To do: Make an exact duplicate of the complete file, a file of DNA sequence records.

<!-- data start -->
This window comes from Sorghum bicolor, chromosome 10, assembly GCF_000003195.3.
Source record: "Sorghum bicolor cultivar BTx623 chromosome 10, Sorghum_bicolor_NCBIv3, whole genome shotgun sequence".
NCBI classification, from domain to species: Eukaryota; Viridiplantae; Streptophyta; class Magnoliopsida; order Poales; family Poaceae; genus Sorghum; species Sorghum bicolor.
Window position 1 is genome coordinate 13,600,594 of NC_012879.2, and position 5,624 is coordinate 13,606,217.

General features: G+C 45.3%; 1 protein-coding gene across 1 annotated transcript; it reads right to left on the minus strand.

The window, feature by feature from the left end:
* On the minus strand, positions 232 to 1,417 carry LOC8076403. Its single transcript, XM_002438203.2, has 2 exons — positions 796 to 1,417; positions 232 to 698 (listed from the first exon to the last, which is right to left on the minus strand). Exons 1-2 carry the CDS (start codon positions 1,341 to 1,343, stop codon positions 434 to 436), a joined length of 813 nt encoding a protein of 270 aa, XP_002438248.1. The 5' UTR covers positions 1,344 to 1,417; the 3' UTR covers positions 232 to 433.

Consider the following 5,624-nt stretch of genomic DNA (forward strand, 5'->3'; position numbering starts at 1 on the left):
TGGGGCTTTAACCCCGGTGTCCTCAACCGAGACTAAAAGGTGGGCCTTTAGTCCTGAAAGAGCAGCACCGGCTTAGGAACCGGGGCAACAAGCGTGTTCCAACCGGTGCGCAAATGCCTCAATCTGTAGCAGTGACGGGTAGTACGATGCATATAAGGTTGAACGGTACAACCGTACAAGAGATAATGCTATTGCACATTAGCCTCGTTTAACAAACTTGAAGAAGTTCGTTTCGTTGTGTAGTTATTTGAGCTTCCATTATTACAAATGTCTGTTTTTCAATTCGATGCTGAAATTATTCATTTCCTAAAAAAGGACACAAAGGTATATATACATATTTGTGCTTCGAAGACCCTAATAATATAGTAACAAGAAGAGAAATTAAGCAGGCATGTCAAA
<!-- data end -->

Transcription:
This window comes from Sorghum bicolor, chromosome 10, assembly GCF_000003195.3.
Source record: "Sorghum bicolor cultivar BTx623 chromosome 10, Sorghum_bicolor_NCBIv3, whole genome shotgun sequence".
NCBI classification, from domain to species: Eukaryota; Viridiplantae; Streptophyta; class Magnoliopsida; order Poales; family Poaceae; genus Sorghum; species Sorghum bicolor.
Window position 1 is genome coordinate 13,600,594 of NC_012879.2, and position 5,624 is coordinate 13,606,217.

General features: G+C 45.3%; 1 protein-coding gene across 1 annotated transcript; it reads right to left on the minus strand.

The window, feature by feature from the left end:
* On the minus strand, positions 232 to 1,417 carry LOC8076403. Its single transcript, XM_002438203.2, has 2 exons — positions 796 to 1,417; positions 232 to 698 (listed from the first exon to the last, which is right to left on the minus strand). Exons 1-2 carry the CDS (start codon positions 1,341 to 1,343, stop codon positions 434 to 436), a joined length of 813 nt encoding a protein of 270 aa, XP_002438248.1. The 5' UTR covers positions 1,344 to 1,417; the 3' UTR covers positions 232 to 433.

Consider the following 5,624-nt stretch of genomic DNA (forward strand, 5'->3'; position numbering starts at 1 on the left):
TGGGGCTTTAACCCCGGTGTCCTCAACCGAGACTAAAAGGTGGGCCTTTAGTCCTGAAAGAGCAGCACCGGCTTAGGAACCGGGGCAACAAGCGTGTTCCAACCGGTGCGCAAATGCCTCAATCTGTAGCAGTGACGGGTAGTACGATGCATATAAGGTTGAACGGTACAACCGTACAAGAGATAATGCTATTGCACATTAGCCTCGTTTAACAAACTTGAAGAAGTTCGTTTCGTTGTGTAGTTATTTGAGCTTCCATTATTACAAATGTCTGTTTTTCAATTCGATGCTGAAATTATTCATTTCCTAAAAAAGGACACAAAGGTATATATACATATTTGTGCTTCGAAGACCCTAATAATATAGTAACAAGAAGAGAAATTAAGCAGGCATGTCAAA